Processing of negatives

A lot of the negatives were glass, some were normal negative material. You had to clip them into rods, there was a clip on each corner and then by hand you had to put them in the developer to develop. This was done completely in the dark, and then from the developer you put them into the fixer and then wash them.

There was of course every likelihood that in the dark, particularly when you were new to it, that you would drop it on the floor and ruin it or someone would come in and switch the light on and everything was gone. You would then have to go back and do the photographs again.

It was very stressful, and of course even worse with weddings, I was petrified a lot of the time.

View of Norwich Castle from Castle Meadow

My first photography job – possibly a practical joke

My first job was, I think possibly a practical joke to some extent. I was sent up to the Castle Museum, if you got to the top of the Castle there are four parapets on each corner. They wanted a photo of the whole of Norwich, and I went up there with my five by four camera and tripod and put it on one of these parapets.

Of course from the Mountergate tearoom they could see me, but I managed it.

Introduction of colour

Agfa were the first company with colour in the 1950s and Coe’s was one of four companies to be chosen by them to start colour in the UK. It was before my time but I don’t think that they got on well with it because when I went to Mountergate there was no colour left so I don’t think that it lasted more than two or three years.

In 1969 – 1970 all the wedding photos were in black and white. I am very enthusiastic to pick up the latest technology and they had just started producing a machine that would develop colour films similarly. It all had to be done in the dark and you had to put film rolls on clips but the machine would move it from one chemical to the next, from developer to fixer and so on. They were very unreliable and dangerous in terms of possibly losing films.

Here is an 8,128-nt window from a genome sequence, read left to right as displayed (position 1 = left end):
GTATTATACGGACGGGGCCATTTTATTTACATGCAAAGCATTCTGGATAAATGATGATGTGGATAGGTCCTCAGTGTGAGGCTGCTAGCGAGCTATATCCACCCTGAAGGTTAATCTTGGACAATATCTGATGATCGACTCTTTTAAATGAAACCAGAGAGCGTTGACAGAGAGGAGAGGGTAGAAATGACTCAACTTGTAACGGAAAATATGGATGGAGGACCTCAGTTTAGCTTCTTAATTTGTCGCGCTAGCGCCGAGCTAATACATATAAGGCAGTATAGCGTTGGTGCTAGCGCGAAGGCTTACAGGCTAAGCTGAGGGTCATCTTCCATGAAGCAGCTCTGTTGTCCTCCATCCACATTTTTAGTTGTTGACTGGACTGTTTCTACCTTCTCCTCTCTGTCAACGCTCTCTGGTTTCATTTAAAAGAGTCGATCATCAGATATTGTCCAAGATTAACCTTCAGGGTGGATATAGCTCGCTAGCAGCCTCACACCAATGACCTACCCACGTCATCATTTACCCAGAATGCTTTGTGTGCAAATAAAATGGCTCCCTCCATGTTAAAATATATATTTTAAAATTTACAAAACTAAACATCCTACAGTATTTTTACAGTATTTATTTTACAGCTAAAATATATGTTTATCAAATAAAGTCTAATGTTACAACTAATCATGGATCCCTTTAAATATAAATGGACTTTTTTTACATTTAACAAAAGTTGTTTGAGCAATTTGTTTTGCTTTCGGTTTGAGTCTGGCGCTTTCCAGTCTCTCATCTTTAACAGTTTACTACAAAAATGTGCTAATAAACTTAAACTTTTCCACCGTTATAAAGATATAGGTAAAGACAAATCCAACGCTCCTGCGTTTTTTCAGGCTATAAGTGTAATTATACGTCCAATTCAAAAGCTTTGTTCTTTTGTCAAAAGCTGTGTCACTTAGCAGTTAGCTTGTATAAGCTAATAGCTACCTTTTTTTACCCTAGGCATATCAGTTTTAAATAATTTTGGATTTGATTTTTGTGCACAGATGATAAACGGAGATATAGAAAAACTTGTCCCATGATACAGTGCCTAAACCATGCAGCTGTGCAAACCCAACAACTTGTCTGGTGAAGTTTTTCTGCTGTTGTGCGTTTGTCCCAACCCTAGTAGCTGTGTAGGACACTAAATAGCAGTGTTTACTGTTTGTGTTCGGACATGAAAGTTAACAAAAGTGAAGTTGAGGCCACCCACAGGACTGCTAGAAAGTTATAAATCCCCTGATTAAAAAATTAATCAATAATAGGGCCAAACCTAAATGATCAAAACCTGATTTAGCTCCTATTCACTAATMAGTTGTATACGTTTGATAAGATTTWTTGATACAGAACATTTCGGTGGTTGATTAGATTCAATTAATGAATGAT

Seeing an opportunity to save the business

I was very attracted by this introduction of colour processing. Having come into a business that was really bankrupt I was looking for opportunities to turn it around. Most photographers would not touch colour weddings because of the risk involved and the slower film.

One person was just starting to do it, Dawson Strange in London, and I went down to visit him, and thought that this is the way to go.

Slater’s of Newmarket, colour printing and meeting my wife – a highly skilled colour printer

In about 1965 the colour printing of amateur film was becoming popular, everyone was coming back with their colour films from their holidays and it was a big business.

John Slater who was the main horse photographer in Newmarket had the idea of setting up a laboratory and that lab became very very big. It was picking up films from Newcastle, Manchester, all over, it was highly successful.